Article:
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Catherine M. Grant

(b Carshalton, Surrey, Mar 6, 1938; d London, July 1, 1966).

English painter and collagist. She studied stained glass at Wimbledon School of Art (1954–8), and at the Royal College of Art, London (1959–61). At the Royal College she continued to work with stained glass whilst privately making Surrealist-influenced collages and abstract paintings. Painting became the focus of her practice after finishing college, and in 1961 she exhibited alongside artists such as Peter Blake and two other painters in one of the first exhibitions of British Pop Art (London, AIA Gal.). Boty became a well-known personality in London during the 1960s, attracting attention for her striking looks and minor roles in television drama as well as through her reputation as a painter. In 1962 she and her eclectic collages were featured in Ken Russell’s BBC television film documenting British Pop, Pop Goes the Easel. By 1963 she had evolved a Pop vocabulary in her paintings using images of celebrities such as Elvis Presley and Marilyn Monroe with a celebratory and humorous approach to female sexuality. In ...

Article

Gordon Campbell

(b Alsdorf, 1924).

German stained glass designer. His monumental installations eschew pictorial art in favour of decorative lines. His work in Aachen includes the colourless glass windows in the cloister of the cathedral. He later designed the window wall (1982) installed in the Shinkansen railway station in Omiya, Japan, which, unlike his monochromatic early work, is brightly coloured....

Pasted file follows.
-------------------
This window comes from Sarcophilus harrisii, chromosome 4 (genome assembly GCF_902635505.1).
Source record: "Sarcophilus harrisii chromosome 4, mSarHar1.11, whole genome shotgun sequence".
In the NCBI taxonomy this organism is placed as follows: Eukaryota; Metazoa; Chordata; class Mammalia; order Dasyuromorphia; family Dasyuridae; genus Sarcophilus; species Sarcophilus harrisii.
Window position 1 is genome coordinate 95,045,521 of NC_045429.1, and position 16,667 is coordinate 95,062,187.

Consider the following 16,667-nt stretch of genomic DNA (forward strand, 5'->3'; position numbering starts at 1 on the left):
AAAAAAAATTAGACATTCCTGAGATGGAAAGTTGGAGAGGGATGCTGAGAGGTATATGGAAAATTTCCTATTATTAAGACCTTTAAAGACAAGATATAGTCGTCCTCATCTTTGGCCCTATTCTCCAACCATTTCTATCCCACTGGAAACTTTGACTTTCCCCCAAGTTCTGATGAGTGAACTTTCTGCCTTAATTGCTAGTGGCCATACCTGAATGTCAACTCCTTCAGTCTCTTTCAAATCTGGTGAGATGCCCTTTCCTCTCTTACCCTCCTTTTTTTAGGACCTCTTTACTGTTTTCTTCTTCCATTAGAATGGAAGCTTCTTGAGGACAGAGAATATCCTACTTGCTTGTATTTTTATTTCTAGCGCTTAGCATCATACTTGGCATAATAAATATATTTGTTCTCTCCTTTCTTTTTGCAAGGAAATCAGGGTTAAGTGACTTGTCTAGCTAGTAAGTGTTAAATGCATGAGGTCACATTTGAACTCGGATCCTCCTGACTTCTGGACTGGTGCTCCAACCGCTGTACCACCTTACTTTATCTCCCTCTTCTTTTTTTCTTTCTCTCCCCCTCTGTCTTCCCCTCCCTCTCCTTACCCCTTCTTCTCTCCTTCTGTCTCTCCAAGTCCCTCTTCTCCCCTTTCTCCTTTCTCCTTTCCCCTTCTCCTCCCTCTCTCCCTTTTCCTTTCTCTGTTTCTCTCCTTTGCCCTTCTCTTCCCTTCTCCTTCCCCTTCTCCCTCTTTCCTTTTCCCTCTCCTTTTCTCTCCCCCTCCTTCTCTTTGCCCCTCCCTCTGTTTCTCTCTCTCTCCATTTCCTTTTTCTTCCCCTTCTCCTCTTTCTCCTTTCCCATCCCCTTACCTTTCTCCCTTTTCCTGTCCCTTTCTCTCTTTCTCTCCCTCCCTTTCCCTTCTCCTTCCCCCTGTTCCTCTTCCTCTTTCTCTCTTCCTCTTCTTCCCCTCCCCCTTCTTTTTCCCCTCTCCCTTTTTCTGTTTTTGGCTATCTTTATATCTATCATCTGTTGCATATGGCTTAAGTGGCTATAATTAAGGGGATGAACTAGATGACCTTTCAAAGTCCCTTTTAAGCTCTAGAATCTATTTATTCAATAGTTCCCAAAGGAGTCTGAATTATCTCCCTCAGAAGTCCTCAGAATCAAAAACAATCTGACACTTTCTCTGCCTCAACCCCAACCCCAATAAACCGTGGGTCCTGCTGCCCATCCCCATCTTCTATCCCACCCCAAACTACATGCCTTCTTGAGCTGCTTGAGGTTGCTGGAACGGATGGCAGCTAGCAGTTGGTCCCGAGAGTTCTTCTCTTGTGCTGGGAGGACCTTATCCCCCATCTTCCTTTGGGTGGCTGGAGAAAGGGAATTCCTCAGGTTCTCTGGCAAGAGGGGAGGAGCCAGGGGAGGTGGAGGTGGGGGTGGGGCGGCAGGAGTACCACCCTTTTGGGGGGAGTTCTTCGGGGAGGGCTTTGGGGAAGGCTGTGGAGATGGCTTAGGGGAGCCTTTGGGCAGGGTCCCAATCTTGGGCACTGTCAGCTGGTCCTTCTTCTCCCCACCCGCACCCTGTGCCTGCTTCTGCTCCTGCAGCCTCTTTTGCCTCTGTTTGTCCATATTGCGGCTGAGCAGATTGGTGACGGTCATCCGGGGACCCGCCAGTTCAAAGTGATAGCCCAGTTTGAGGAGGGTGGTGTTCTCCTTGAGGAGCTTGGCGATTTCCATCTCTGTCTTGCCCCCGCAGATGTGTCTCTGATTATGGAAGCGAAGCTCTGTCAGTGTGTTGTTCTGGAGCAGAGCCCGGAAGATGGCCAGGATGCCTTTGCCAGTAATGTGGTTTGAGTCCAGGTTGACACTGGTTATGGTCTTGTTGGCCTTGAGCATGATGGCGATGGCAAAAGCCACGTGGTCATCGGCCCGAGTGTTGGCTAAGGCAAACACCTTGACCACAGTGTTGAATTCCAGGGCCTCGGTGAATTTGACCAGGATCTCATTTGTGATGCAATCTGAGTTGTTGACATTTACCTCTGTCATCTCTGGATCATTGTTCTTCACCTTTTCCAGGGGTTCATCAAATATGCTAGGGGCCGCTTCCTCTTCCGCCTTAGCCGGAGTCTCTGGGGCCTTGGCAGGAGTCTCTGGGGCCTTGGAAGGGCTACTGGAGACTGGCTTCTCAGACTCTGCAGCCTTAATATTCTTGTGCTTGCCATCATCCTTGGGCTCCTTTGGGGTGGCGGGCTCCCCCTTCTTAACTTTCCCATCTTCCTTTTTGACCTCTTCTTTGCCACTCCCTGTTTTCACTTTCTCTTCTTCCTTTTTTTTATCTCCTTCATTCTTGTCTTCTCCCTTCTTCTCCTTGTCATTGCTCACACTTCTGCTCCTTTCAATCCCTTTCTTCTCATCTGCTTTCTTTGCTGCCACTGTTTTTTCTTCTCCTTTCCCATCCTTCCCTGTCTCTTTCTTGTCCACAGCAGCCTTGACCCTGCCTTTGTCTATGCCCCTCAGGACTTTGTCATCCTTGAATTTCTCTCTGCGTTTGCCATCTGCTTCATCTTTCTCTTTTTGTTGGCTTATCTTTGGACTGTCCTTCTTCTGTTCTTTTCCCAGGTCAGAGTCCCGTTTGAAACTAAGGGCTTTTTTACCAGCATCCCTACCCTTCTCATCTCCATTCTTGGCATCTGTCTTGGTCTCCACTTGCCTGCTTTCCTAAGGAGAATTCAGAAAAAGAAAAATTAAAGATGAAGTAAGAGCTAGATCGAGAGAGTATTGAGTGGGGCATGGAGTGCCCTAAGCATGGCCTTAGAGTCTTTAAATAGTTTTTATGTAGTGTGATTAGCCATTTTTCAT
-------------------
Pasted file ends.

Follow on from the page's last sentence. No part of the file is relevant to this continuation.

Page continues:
Article

Kimberley Chandler

(b Ipswich, Dec 19, 1968).

English ceramic artist, researcher, and curator. Twomey studied ceramics at Edinburgh College of Art (1991–4) before going on to do an MA in Ceramics and Glass at the Royal College of Art, London (1994–6). In 2011 she became an AHRC Research Fellow at the University of Westminster, London. Twomey is a leading figure in the applied arts; along with ceramists such as Edmund de Waal and Keith Harrison, she is an advocate for craft as commensurable in significance to the wider visual arts. Her practice can be understood as ‘post-studio ceramics’, as her work engages with clay, yet often at a critical distance. Twomey’s work negotiates the realms of performance, serial production, and transience, and often involves site-specific installations. She is especially concerned with the affective relations that bind people and things, and how objects can enable a dialogue with the viewer (‘it is about an articulated use of the constructs that surround clay materials’; see ...